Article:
The first of Britain’s kitchen sink dramas that would dominate British films for the next few years takes place 12 years earlier in post-World War II London. It centers on a working-class cad played by Harvey who simultaneously romances his boss Donald Wolfit’s daughter (Heather Sears) and an older, French actress (Simone Signoret). Nominated for six Oscars, it would win two for Best Actress (Signoret) and Best Adapted Screenplay. It was nominated for Best Picture, Actor (Harvey), Supporting Actress (Hermione Baddeley) and Director. It spawned two sequels, 1955’s Life at the Top and 1973’s Man at the Top.

THE MANCHURIAN CANDIDATE (1962), directed by John Frankenheimer

Harvey’s cold, aloof, acting style was put to its best use ever as he played the brainwashed former prisoner of war in Korea who becomes an unwitting assassin for an international Communist conspiracy in which his controller is someone close to home. Withdrawn from circulation for a quarter century following the assassination of John F. Kennedy, it resurfaced again in 1989 and has been a DVD and Blu-ray staple ever since. Harvey’s chilling performance is matched by Angela Lansbury who was less than three years older than Harvey when she played his mother in a great Oscar-nominated performance.

THE RUNNING MAN (1963), directed by Carol Reed

Not to be confused with the 1987 Arnold Schwarzenegger science-fiction film of the same name, this thriller from the great Carol Reed (Odd Man Out, The Third Man) features Harvey as an airline pilot who fakes his death in order for his wife to collect on an insurance policy he took out in revenge when he was denied a claim on a previous loss because it occurred two days after is premium was due and not paid. Filmed at Ardmore Studios in Ireland and on location in Spain and Gibraltar, Harvey and wife Lee Remick play cat and mouse with insurance investigator Alan Bates who is not quite what he seems.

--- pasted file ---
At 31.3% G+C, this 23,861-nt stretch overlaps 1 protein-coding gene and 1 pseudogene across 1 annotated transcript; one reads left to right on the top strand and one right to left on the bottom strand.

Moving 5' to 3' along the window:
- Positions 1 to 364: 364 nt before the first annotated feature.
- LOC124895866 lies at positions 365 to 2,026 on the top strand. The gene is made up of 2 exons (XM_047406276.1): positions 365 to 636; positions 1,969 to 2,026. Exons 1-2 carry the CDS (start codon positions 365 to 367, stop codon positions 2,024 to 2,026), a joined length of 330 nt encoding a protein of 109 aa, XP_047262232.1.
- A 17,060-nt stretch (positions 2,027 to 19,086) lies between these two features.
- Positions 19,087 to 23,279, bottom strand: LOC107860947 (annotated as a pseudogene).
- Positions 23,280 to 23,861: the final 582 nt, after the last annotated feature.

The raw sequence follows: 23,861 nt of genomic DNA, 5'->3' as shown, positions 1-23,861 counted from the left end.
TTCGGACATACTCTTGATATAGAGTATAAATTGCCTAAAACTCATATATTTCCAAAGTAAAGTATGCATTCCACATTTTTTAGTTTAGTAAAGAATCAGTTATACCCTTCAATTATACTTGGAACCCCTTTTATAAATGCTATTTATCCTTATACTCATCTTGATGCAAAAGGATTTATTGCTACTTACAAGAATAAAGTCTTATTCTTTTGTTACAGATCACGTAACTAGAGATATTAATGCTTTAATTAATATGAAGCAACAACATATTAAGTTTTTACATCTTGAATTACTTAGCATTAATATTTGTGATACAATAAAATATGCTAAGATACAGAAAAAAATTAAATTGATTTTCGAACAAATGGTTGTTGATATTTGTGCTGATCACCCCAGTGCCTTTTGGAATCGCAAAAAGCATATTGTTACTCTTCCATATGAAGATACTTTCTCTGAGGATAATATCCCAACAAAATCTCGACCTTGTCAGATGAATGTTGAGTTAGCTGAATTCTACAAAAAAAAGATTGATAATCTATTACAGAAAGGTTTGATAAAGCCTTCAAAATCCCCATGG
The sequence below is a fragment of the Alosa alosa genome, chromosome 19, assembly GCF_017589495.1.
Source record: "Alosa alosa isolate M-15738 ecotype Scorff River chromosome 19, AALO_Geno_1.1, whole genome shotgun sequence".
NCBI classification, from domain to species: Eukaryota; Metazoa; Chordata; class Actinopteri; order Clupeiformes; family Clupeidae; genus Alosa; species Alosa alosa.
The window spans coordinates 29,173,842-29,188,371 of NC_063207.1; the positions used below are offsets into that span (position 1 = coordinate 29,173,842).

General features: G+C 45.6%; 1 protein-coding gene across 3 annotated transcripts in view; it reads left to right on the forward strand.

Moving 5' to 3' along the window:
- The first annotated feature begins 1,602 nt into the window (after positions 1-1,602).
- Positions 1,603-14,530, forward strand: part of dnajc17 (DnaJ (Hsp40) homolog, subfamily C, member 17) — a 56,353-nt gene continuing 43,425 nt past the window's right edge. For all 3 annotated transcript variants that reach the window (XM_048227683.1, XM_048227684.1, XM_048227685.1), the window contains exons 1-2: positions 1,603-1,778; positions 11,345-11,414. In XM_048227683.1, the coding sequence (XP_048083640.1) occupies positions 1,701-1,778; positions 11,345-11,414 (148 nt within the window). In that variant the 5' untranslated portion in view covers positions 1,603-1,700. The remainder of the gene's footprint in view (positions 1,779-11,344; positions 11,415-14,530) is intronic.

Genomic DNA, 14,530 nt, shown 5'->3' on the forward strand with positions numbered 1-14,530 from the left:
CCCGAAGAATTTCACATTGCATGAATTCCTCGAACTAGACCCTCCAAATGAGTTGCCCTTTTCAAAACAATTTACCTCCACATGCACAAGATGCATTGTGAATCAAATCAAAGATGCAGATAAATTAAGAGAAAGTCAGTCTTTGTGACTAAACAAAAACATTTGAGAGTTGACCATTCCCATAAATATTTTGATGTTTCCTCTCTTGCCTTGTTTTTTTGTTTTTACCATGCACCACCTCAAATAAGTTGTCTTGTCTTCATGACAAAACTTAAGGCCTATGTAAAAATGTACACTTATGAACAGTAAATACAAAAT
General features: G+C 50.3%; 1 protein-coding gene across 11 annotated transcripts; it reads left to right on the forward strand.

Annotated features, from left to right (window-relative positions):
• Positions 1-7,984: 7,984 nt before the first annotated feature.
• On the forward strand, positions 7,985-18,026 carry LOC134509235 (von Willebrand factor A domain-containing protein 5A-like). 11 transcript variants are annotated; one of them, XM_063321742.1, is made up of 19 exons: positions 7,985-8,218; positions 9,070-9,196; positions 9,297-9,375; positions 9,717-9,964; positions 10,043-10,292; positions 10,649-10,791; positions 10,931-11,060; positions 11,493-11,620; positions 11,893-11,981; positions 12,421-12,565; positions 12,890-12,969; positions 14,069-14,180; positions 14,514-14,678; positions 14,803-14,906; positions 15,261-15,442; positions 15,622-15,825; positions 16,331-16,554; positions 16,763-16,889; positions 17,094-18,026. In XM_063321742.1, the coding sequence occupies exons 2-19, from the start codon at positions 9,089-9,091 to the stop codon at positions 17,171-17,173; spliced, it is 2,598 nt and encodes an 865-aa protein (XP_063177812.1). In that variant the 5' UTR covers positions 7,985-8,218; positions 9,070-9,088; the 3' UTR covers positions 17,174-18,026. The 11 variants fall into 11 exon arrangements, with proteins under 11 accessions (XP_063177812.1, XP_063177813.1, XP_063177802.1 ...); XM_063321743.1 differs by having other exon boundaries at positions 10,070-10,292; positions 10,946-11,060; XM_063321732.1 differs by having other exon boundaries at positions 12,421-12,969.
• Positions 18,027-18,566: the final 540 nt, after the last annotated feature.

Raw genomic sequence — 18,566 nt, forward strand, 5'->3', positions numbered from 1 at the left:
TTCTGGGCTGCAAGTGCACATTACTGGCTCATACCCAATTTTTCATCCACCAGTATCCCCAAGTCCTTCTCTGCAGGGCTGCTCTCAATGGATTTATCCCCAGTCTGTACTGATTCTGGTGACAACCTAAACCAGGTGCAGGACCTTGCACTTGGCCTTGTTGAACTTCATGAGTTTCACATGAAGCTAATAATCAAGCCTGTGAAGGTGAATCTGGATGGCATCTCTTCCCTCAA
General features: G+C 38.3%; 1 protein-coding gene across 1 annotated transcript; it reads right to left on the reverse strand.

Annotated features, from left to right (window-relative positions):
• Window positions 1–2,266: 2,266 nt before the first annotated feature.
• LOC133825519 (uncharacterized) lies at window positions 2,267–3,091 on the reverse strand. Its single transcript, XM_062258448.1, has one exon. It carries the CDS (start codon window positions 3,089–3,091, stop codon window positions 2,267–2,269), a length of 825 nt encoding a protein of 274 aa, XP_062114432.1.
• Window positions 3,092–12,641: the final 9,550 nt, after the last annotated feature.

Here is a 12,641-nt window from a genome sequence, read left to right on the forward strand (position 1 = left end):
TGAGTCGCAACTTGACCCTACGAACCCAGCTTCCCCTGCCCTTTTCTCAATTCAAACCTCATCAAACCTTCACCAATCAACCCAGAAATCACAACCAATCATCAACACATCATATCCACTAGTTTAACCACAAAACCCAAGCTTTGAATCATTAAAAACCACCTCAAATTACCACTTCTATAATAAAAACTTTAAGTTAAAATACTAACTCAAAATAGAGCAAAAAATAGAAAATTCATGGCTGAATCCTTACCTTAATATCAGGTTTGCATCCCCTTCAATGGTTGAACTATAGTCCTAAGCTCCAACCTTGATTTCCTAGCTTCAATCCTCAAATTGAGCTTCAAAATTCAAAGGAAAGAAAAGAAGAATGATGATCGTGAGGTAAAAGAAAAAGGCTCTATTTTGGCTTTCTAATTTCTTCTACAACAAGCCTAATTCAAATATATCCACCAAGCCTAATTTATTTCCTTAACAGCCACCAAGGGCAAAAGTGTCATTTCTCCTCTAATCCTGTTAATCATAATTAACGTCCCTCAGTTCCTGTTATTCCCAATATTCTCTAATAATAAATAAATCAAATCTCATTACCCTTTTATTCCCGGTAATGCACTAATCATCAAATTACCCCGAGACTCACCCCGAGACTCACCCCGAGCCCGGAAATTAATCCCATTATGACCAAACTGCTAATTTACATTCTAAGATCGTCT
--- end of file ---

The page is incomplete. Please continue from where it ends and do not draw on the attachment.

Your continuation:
OF HUMAN BONDAGE (1964), directed by Ken Hughes

The third film version of W. Somerset Maugham’s 1915 novel is the most faithful adaptation. Maugham, who died in 1965 at the age of 91, is said to have liked Kim Novak’s portrayal of the faithless waitress better than those of Bette Davis and Eleanor Parker in the previous versions. Novak and Harvey, who is very good as the tormented medical student previously played by Leslie Howard and Paul Henreid, did not get along, their contrary acting styles getting in the way. Novak also clashed with original director Henry Hathaway (True Grit) who was replaced with the British Hughes (The Trials of Oscar Wilde).

NIGHT WATCH (1973), directed by Brian G. Hutton

Thirteen years after Harvey played Elizabeth Taylor’s lover in Butterfield 8, for which she won her first Oscar, he played her second husband in this thriller in which he may or may not be trying to drive her insane. Taylor’s real-life second husband Michael Wilding had been married to Harvey’s former wife Margaret Leighton since 1964. Sadly, Harvey, Leighton and Wilding would all be dead by the end of the decade, Harvey of cancer in 1973, Leighton of multiple sclerosis in 1976 and Wilding of the aftermath of a fall in 1979. This would be Harvey’s last released film prior to his death several months later.

LAURENCE HARVEY AND OSCAR

  • Room at the Top (1959) – nominated – Best Actor